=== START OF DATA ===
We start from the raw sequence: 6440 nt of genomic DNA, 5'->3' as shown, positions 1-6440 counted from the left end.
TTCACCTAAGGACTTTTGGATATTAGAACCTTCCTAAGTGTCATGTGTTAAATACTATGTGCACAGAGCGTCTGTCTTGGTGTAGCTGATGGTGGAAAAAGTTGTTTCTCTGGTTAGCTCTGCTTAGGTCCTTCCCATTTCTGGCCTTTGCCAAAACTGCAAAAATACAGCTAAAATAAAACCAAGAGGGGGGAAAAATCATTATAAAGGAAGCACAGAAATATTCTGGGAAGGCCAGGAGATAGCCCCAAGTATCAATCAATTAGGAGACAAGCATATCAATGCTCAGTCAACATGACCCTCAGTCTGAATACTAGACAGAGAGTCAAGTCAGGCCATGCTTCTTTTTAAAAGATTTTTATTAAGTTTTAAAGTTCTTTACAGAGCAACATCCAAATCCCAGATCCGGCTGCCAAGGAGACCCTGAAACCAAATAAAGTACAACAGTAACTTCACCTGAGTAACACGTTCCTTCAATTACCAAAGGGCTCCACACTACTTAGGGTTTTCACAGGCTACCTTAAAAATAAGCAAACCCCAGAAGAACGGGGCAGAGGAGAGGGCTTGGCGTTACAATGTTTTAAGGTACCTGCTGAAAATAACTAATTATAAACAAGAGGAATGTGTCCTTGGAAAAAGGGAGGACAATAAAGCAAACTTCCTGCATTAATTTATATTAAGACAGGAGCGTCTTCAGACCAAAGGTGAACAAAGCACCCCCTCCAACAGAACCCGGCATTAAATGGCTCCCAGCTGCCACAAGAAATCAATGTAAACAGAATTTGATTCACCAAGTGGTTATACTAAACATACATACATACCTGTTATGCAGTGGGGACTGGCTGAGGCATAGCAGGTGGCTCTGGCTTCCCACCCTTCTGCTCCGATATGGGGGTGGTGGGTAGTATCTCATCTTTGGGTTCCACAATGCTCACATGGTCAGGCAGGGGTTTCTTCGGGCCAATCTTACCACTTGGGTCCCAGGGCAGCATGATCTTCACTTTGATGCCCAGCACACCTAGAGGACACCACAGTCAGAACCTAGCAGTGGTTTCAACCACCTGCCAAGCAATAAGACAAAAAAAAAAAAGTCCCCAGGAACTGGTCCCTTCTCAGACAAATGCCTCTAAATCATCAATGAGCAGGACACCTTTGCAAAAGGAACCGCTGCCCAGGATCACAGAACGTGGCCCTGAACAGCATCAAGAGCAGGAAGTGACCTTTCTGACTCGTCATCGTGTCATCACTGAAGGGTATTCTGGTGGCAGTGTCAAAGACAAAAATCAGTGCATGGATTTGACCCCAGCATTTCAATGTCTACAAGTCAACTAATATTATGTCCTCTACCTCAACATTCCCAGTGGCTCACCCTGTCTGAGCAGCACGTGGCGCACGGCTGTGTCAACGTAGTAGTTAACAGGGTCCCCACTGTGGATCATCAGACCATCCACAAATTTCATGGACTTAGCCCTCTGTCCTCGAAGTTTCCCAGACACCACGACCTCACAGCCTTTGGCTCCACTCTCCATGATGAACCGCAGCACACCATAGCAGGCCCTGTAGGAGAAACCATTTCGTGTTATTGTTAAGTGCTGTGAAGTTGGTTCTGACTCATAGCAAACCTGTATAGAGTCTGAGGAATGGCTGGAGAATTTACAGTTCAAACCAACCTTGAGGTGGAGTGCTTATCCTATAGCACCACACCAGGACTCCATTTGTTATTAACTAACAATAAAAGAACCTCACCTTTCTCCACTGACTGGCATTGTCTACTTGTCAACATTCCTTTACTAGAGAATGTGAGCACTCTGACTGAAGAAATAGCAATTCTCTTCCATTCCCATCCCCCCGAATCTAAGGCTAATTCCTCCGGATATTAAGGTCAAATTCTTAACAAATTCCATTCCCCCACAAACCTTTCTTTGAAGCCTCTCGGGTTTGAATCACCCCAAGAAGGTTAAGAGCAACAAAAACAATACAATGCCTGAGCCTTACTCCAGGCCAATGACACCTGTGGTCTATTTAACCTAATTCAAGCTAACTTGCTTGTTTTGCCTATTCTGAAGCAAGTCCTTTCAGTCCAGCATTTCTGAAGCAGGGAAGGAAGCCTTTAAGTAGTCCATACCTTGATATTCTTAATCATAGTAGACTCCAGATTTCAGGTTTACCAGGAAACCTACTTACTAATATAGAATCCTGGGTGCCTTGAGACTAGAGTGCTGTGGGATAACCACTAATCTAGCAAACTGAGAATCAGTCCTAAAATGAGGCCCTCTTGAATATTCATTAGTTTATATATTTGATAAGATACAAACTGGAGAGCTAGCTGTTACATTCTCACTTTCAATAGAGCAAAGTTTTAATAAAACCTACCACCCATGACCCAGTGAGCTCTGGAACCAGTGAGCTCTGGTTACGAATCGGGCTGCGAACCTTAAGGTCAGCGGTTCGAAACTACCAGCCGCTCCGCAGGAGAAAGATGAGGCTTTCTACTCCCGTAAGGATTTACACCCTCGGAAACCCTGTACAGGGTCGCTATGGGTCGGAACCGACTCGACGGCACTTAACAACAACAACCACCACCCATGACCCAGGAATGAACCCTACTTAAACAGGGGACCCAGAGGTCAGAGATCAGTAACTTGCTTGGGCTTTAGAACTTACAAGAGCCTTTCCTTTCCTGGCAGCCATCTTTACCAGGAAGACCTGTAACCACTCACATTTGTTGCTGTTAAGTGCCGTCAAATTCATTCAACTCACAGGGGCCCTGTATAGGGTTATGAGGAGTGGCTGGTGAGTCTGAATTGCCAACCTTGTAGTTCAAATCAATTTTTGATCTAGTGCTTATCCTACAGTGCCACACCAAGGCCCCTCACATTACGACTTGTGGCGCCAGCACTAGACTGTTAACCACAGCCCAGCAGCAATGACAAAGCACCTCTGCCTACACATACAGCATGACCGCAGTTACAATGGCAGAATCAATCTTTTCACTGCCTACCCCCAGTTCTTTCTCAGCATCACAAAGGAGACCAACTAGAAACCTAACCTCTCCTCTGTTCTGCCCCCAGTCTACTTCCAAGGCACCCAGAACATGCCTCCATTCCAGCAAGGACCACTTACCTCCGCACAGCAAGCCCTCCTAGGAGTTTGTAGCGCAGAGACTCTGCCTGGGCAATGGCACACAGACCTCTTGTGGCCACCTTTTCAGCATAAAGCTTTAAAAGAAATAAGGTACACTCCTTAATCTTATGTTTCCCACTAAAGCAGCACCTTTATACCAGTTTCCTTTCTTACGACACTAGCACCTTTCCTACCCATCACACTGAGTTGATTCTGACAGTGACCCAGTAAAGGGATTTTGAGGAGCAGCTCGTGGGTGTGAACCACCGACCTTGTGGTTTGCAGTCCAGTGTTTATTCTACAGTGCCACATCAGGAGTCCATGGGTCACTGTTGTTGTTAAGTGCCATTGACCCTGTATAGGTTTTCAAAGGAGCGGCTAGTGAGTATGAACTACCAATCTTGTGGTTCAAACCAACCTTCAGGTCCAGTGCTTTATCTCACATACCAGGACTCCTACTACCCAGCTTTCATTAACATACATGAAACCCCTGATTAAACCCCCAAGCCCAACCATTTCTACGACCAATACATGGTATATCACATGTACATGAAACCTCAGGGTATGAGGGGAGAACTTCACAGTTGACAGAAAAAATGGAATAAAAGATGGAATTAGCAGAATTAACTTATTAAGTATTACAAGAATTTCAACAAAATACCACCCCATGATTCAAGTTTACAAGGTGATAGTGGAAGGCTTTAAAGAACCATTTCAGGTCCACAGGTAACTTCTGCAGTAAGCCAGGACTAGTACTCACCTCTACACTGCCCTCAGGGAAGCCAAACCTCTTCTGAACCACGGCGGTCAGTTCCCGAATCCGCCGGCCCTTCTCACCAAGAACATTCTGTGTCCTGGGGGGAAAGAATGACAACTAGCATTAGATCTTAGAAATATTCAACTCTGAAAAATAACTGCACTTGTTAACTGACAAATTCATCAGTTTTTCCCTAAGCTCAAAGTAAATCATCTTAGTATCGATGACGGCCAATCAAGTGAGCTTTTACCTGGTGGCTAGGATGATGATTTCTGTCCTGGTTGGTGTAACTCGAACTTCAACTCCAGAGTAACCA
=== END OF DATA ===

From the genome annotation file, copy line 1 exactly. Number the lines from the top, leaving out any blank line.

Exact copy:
We start from the raw sequence: 6440 nt of genomic DNA, 5'->3' as shown, positions 1-6440 counted from the left end.